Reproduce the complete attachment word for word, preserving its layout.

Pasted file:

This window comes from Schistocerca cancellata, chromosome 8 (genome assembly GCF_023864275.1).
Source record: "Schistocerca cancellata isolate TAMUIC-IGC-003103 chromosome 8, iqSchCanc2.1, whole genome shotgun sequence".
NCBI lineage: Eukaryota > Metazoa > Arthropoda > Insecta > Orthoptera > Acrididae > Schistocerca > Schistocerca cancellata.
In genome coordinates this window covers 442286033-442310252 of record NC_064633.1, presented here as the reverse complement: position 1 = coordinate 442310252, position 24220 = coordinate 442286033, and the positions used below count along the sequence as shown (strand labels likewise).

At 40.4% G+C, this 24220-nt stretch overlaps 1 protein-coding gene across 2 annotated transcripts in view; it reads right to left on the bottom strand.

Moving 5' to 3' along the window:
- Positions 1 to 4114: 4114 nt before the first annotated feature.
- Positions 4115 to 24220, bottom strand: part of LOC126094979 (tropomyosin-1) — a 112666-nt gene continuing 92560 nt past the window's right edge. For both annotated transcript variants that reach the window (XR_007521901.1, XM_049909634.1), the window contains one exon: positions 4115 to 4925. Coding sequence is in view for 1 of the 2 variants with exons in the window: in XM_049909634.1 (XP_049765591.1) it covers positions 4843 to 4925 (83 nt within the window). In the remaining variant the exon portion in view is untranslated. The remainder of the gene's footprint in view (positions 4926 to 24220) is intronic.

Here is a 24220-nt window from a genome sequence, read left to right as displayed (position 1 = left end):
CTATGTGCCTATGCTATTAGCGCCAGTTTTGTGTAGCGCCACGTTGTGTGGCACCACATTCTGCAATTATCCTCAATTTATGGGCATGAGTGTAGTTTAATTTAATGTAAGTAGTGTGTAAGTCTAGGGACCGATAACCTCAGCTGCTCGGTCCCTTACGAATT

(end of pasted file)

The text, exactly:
This window comes from Schistocerca cancellata, chromosome 8 (genome assembly GCF_023864275.1).
Source record: "Schistocerca cancellata isolate TAMUIC-IGC-003103 chromosome 8, iqSchCanc2.1, whole genome shotgun sequence".
NCBI lineage: Eukaryota > Metazoa > Arthropoda > Insecta > Orthoptera > Acrididae > Schistocerca > Schistocerca cancellata.
In genome coordinates this window covers 442286033-442310252 of record NC_064633.1, presented here as the reverse complement: position 1 = coordinate 442310252, position 24220 = coordinate 442286033, and the positions used below count along the sequence as shown (strand labels likewise).

At 40.4% G+C, this 24220-nt stretch overlaps 1 protein-coding gene across 2 annotated transcripts in view; it reads right to left on the bottom strand.

Moving 5' to 3' along the window:
- Positions 1 to 4114: 4114 nt before the first annotated feature.
- Positions 4115 to 24220, bottom strand: part of LOC126094979 (tropomyosin-1) — a 112666-nt gene continuing 92560 nt past the window's right edge. For both annotated transcript variants that reach the window (XR_007521901.1, XM_049909634.1), the window contains one exon: positions 4115 to 4925. Coding sequence is in view for 1 of the 2 variants with exons in the window: in XM_049909634.1 (XP_049765591.1) it covers positions 4843 to 4925 (83 nt within the window). In the remaining variant the exon portion in view is untranslated. The remainder of the gene's footprint in view (positions 4926 to 24220) is intronic.

Here is a 24220-nt window from a genome sequence, read left to right as displayed (position 1 = left end):
CTATGTGCCTATGCTATTAGCGCCAGTTTTGTGTAGCGCCACGTTGTGTGGCACCACATTCTGCAATTATCCTCAATTTATGGGCATGAGTGTAGTTTAATTTAATGTAAGTAGTGTGTAAGTCTAGGGACCGATAACCTCAGCTGCTCGGTCCCTTACGAATT